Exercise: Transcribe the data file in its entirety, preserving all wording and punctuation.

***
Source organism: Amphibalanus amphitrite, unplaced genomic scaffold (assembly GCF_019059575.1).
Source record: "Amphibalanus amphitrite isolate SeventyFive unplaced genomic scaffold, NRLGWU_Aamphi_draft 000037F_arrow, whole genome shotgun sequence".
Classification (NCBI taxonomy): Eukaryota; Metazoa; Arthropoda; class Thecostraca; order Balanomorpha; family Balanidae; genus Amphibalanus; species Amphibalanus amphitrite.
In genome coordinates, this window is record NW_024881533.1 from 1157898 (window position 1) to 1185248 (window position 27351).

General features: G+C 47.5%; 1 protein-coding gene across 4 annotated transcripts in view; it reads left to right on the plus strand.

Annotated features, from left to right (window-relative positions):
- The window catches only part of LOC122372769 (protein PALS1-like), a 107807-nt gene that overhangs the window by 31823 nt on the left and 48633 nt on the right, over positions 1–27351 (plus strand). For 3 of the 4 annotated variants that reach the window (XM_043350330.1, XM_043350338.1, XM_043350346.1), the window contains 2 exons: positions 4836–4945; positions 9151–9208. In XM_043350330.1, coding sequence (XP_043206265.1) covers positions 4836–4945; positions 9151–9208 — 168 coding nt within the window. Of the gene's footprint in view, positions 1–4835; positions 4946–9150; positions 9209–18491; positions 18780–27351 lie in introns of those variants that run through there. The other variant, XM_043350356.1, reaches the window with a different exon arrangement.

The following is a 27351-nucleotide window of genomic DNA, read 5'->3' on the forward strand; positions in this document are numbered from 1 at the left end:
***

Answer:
Source organism: Amphibalanus amphitrite, unplaced genomic scaffold (assembly GCF_019059575.1).
Source record: "Amphibalanus amphitrite isolate SeventyFive unplaced genomic scaffold, NRLGWU_Aamphi_draft 000037F_arrow, whole genome shotgun sequence".
Classification (NCBI taxonomy): Eukaryota; Metazoa; Arthropoda; class Thecostraca; order Balanomorpha; family Balanidae; genus Amphibalanus; species Amphibalanus amphitrite.
In genome coordinates, this window is record NW_024881533.1 from 1157898 (window position 1) to 1185248 (window position 27351).

General features: G+C 47.5%; 1 protein-coding gene across 4 annotated transcripts in view; it reads left to right on the plus strand.

Annotated features, from left to right (window-relative positions):
- The window catches only part of LOC122372769 (protein PALS1-like), a 107807-nt gene that overhangs the window by 31823 nt on the left and 48633 nt on the right, over positions 1–27351 (plus strand). For 3 of the 4 annotated variants that reach the window (XM_043350330.1, XM_043350338.1, XM_043350346.1), the window contains 2 exons: positions 4836–4945; positions 9151–9208. In XM_043350330.1, coding sequence (XP_043206265.1) covers positions 4836–4945; positions 9151–9208 — 168 coding nt within the window. Of the gene's footprint in view, positions 1–4835; positions 4946–9150; positions 9209–18491; positions 18780–27351 lie in introns of those variants that run through there. The other variant, XM_043350356.1, reaches the window with a different exon arrangement.

The following is a 27351-nucleotide window of genomic DNA, read 5'->3' on the forward strand; positions in this document are numbered from 1 at the left end: